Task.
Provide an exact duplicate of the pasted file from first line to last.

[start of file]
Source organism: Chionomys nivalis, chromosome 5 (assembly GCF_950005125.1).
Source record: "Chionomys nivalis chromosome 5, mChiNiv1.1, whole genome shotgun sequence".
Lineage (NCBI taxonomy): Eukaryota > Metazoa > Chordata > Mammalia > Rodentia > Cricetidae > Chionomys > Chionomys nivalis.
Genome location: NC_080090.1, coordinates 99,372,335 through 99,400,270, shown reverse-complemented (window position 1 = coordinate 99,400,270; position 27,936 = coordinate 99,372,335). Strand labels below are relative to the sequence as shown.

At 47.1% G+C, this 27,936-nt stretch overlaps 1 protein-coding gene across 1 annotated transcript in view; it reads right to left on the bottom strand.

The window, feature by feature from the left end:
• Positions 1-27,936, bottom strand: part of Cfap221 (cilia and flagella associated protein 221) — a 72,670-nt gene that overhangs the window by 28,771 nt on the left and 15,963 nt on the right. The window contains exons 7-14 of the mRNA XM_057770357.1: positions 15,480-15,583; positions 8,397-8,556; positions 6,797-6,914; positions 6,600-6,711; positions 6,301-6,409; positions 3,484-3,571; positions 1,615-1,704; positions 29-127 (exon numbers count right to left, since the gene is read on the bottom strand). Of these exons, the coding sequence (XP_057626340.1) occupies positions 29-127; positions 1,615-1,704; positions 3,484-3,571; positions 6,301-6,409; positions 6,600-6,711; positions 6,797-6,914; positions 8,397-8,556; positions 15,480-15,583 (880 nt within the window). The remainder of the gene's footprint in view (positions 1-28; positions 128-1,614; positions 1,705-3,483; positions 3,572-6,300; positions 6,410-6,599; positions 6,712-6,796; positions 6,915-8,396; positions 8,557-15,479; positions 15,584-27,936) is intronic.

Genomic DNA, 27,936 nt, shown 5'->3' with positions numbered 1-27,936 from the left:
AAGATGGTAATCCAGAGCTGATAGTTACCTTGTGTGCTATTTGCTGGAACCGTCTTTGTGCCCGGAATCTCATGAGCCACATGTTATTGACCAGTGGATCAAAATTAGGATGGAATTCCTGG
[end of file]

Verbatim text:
Source organism: Chionomys nivalis, chromosome 5 (assembly GCF_950005125.1).
Source record: "Chionomys nivalis chromosome 5, mChiNiv1.1, whole genome shotgun sequence".
Lineage (NCBI taxonomy): Eukaryota > Metazoa > Chordata > Mammalia > Rodentia > Cricetidae > Chionomys > Chionomys nivalis.
Genome location: NC_080090.1, coordinates 99,372,335 through 99,400,270, shown reverse-complemented (window position 1 = coordinate 99,400,270; position 27,936 = coordinate 99,372,335). Strand labels below are relative to the sequence as shown.

At 47.1% G+C, this 27,936-nt stretch overlaps 1 protein-coding gene across 1 annotated transcript in view; it reads right to left on the bottom strand.

The window, feature by feature from the left end:
• Positions 1-27,936, bottom strand: part of Cfap221 (cilia and flagella associated protein 221) — a 72,670-nt gene that overhangs the window by 28,771 nt on the left and 15,963 nt on the right. The window contains exons 7-14 of the mRNA XM_057770357.1: positions 15,480-15,583; positions 8,397-8,556; positions 6,797-6,914; positions 6,600-6,711; positions 6,301-6,409; positions 3,484-3,571; positions 1,615-1,704; positions 29-127 (exon numbers count right to left, since the gene is read on the bottom strand). Of these exons, the coding sequence (XP_057626340.1) occupies positions 29-127; positions 1,615-1,704; positions 3,484-3,571; positions 6,301-6,409; positions 6,600-6,711; positions 6,797-6,914; positions 8,397-8,556; positions 15,480-15,583 (880 nt within the window). The remainder of the gene's footprint in view (positions 1-28; positions 128-1,614; positions 1,705-3,483; positions 3,572-6,300; positions 6,410-6,599; positions 6,712-6,796; positions 6,915-8,396; positions 8,557-15,479; positions 15,584-27,936) is intronic.

Genomic DNA, 27,936 nt, shown 5'->3' with positions numbered 1-27,936 from the left:
AAGATGGTAATCCAGAGCTGATAGTTACCTTGTGTGCTATTTGCTGGAACCGTCTTTGTGCCCGGAATCTCATGAGCCACATGTTATTGACCAGTGGATCAAAATTAGGATGGAATTCCTGG